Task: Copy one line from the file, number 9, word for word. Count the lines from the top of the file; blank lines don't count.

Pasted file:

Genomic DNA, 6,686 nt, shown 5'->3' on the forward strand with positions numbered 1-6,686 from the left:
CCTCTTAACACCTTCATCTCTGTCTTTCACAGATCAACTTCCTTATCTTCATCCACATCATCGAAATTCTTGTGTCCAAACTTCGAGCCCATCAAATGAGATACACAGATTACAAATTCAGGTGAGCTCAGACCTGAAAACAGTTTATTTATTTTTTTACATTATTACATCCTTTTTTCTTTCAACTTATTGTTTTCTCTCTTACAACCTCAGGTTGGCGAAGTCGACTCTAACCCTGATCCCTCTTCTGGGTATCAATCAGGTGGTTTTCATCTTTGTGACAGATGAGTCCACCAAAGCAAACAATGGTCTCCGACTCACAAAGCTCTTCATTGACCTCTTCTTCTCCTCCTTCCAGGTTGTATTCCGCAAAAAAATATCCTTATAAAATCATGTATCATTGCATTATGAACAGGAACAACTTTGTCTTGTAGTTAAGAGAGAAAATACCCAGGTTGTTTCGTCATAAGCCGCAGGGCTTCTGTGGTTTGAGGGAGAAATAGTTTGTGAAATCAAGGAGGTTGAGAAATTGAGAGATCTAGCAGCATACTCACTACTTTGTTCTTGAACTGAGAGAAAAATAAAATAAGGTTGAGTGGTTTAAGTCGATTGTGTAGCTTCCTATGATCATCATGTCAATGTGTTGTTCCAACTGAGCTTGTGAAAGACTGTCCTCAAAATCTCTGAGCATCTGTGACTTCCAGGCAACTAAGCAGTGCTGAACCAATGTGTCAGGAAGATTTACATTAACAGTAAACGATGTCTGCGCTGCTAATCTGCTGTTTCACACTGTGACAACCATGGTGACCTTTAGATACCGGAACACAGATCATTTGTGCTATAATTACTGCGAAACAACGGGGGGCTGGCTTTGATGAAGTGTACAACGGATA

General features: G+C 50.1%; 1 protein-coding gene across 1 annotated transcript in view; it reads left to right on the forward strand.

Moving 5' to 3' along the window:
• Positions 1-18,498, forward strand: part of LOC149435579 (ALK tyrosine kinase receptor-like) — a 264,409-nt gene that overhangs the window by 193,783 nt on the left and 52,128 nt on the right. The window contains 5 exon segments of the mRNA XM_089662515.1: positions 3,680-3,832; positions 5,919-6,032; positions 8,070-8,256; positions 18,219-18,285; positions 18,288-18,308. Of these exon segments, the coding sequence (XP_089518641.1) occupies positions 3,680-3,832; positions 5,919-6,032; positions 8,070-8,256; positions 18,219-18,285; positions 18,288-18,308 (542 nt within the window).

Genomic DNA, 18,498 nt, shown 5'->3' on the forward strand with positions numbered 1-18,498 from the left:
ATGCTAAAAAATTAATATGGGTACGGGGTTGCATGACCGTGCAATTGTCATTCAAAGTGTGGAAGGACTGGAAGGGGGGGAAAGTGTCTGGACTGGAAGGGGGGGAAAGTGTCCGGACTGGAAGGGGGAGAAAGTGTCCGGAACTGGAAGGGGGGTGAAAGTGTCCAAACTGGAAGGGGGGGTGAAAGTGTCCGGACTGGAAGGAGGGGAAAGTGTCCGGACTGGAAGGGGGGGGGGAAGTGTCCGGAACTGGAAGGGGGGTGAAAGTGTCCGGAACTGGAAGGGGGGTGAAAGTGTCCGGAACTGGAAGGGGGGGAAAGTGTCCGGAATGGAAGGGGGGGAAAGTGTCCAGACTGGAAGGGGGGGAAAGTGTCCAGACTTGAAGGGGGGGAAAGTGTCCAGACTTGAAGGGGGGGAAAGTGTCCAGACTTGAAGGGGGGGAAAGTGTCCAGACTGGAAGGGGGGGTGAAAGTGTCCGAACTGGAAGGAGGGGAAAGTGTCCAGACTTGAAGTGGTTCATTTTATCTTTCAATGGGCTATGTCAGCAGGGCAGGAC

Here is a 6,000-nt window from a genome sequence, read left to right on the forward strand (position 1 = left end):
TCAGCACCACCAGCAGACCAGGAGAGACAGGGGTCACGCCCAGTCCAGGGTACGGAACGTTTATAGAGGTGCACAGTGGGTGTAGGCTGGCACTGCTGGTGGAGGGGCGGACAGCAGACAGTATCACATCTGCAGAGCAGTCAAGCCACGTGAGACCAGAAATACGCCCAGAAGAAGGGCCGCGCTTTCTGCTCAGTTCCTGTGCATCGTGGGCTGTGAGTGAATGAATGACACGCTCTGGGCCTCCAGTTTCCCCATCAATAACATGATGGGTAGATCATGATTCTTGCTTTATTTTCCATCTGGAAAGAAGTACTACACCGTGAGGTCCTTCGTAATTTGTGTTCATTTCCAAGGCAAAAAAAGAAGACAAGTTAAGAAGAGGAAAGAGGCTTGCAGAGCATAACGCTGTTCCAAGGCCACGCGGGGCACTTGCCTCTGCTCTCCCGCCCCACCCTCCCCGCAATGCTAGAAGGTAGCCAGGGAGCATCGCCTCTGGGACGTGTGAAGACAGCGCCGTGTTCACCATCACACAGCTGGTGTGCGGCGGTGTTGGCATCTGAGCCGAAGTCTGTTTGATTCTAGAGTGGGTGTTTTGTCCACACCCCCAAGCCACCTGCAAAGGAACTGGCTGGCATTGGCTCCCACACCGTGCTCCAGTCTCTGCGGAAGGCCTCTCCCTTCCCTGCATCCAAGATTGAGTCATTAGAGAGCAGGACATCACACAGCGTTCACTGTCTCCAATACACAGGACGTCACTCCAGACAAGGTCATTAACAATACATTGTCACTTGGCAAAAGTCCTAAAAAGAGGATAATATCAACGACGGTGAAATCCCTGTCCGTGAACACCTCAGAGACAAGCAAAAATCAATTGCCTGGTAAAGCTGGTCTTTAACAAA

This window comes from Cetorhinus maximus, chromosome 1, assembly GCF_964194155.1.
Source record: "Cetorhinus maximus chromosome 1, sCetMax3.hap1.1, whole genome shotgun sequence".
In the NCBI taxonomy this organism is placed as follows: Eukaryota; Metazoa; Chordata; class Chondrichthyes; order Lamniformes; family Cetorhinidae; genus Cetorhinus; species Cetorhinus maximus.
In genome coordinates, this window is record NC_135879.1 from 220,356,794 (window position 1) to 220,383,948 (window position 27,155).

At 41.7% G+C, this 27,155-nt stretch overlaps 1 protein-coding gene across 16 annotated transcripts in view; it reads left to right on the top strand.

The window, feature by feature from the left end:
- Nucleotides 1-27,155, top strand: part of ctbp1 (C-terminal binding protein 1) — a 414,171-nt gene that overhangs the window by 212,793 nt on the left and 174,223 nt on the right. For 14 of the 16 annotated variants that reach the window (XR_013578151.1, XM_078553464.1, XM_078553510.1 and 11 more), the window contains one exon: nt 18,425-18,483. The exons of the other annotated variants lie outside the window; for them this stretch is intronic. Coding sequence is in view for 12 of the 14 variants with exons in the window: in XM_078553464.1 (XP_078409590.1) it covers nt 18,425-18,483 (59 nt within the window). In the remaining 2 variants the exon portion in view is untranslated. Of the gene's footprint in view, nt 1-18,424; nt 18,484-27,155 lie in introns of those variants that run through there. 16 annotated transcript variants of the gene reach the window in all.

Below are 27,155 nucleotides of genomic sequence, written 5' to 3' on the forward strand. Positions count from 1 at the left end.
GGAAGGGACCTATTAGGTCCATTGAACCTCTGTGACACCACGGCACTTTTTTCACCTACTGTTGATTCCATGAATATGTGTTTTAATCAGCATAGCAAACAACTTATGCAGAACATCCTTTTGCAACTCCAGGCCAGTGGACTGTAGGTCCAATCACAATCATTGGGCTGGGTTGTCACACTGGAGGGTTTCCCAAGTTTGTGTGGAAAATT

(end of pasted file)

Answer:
TCAGCACCACCAGCAGACCAGGAGAGACAGGGGTCACGCCCAGTCCAGGGTACGGAACGTTTATAGAGGTGCACAGTGGGTGTAGGCTGGCACTGCTGGTGGAGGGGCGGACAGCAGACAGTATCACATCTGCAGAGCAGTCAAGCCACGTGAGACCAGAAATACGCCCAGAAGAAGGGCCGCGCTTTCTGCTCAGTTCCTGTGCATCGTGGGCTGTGAGTGAATGAATGACACGCTCTGGGCCTCCAGTTTCCCCATCAATAACATGATGGGTAGATCATGATTCTTGCTTTATTTTCCATCTGGAAAGAAGTACTACACCGTGAGGTCCTTCGTAATTTGTGTTCATTTCCAAGGCAAAAAAAGAAGACAAGTTAAGAAGAGGAAAGAGGCTTGCAGAGCATAACGCTGTTCCAAGGCCACGCGGGGCACTTGCCTCTGCTCTCCCGCCCCACCCTCCCCGCAATGCTAGAAGGTAGCCAGGGAGCATCGCCTCTGGGACGTGTGAAGACAGCGCCGTGTTCACCATCACACAGCTGGTGTGCGGCGGTGTTGGCATCTGAGCCGAAGTCTGTTTGATTCTAGAGTGGGTGTTTTGTCCACACCCCCAAGCCACCTGCAAAGGAACTGGCTGGCATTGGCTCCCACACCGTGCTCCAGTCTCTGCGGAAGGCCTCTCCCTTCCCTGCATCCAAGATTGAGTCATTAGAGAGCAGGACATCACACAGCGTTCACTGTCTCCAATACACAGGACGTCACTCCAGACAAGGTCATTAACAATACATTGTCACTTGGCAAAAGTCCTAAAAAGAGGATAATATCAACGACGGTGAAATCCCTGTCCGTGAACACCTCAGAGACAAGCAAAAATCAATTGCCTGGTAAAGCTGGTCTTTAACAAA